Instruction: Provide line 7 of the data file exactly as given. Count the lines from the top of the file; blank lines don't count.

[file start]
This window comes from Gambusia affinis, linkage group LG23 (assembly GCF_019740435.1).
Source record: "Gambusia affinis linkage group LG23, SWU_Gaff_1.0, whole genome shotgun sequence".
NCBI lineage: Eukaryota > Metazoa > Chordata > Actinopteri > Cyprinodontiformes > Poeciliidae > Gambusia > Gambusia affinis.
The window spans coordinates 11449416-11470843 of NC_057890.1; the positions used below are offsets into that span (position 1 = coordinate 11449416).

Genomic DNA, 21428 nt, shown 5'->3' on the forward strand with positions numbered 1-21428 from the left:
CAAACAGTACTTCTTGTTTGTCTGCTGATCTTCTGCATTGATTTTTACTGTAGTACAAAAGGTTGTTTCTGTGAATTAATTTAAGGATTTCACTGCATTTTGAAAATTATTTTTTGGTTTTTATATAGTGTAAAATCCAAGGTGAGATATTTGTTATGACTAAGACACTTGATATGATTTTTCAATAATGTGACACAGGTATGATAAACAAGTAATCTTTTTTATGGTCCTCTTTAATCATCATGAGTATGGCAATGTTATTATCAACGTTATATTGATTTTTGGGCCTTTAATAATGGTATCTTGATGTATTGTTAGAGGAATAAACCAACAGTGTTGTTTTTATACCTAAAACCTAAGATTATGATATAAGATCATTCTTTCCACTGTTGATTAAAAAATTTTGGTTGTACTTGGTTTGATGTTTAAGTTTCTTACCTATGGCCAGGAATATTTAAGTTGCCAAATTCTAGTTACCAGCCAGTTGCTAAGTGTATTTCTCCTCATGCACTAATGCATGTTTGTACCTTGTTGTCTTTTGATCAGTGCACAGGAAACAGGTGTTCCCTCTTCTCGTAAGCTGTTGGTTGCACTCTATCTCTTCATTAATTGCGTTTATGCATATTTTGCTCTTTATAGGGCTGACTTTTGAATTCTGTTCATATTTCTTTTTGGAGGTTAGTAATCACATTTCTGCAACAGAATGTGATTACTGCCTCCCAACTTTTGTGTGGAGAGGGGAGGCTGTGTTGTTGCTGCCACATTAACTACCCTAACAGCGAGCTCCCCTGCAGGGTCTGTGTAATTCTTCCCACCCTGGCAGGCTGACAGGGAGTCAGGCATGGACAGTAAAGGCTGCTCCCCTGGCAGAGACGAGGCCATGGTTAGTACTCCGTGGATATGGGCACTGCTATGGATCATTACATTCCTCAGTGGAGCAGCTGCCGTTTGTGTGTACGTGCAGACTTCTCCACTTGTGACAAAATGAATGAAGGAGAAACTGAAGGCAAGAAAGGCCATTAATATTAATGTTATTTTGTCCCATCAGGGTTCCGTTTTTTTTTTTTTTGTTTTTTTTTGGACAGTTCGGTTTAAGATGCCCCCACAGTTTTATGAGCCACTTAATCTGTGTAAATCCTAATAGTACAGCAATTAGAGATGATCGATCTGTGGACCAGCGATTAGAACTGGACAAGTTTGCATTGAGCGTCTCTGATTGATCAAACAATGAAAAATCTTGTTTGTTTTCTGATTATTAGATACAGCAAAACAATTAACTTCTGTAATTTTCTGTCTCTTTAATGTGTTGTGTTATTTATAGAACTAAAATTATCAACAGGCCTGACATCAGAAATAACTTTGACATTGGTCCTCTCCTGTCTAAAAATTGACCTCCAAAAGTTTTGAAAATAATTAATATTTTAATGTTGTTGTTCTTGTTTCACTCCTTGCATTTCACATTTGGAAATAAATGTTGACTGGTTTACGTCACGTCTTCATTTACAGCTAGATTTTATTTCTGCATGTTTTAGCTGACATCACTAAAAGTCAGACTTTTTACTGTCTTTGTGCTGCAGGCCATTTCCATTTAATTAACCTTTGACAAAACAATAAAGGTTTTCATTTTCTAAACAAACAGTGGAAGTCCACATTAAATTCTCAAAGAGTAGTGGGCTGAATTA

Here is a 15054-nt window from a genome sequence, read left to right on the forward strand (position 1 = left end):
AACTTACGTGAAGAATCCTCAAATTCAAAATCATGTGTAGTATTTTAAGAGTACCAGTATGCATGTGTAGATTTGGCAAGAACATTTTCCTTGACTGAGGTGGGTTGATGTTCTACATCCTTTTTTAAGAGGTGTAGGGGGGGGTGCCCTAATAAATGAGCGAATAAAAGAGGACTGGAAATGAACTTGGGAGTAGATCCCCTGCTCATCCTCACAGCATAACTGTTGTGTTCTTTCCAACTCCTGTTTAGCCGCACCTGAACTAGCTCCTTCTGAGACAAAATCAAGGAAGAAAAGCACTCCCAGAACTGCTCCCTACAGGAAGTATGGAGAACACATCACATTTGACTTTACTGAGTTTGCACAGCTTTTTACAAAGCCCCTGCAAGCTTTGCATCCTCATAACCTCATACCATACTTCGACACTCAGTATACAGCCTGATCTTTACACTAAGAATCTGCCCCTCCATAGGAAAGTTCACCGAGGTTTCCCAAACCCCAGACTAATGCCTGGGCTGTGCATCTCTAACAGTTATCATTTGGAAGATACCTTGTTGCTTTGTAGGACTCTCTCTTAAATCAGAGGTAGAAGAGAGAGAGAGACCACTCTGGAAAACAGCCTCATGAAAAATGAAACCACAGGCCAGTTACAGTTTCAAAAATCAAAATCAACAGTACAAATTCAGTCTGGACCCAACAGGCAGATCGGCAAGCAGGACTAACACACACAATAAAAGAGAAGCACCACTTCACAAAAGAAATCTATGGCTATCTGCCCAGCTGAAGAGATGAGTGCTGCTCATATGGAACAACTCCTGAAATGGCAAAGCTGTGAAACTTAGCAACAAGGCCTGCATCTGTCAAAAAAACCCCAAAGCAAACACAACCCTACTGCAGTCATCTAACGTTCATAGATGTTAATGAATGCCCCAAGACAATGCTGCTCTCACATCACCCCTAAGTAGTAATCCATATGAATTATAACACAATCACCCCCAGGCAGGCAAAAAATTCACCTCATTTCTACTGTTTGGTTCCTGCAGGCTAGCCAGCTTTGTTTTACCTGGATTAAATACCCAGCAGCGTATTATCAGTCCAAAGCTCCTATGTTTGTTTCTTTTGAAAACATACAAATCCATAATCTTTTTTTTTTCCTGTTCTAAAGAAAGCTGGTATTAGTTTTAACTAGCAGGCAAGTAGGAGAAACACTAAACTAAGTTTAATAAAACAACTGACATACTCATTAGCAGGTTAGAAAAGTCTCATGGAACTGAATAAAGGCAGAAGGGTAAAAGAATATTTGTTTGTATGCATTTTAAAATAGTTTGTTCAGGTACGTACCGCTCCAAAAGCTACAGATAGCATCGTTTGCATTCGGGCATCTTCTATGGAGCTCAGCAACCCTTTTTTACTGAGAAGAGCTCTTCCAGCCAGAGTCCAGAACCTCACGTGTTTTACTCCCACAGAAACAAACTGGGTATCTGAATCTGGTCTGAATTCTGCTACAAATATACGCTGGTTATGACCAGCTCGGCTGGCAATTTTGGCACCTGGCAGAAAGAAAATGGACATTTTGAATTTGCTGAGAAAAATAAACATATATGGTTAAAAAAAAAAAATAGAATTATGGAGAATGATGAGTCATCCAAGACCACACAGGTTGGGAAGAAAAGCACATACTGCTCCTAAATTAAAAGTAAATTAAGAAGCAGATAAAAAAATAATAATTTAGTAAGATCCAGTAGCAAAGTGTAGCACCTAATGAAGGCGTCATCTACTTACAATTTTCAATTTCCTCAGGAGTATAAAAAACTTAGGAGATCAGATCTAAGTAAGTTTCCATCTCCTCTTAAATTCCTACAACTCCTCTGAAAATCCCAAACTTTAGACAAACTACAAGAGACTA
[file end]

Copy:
Here is a 15054-nt window from a genome sequence, read left to right on the forward strand (position 1 = left end):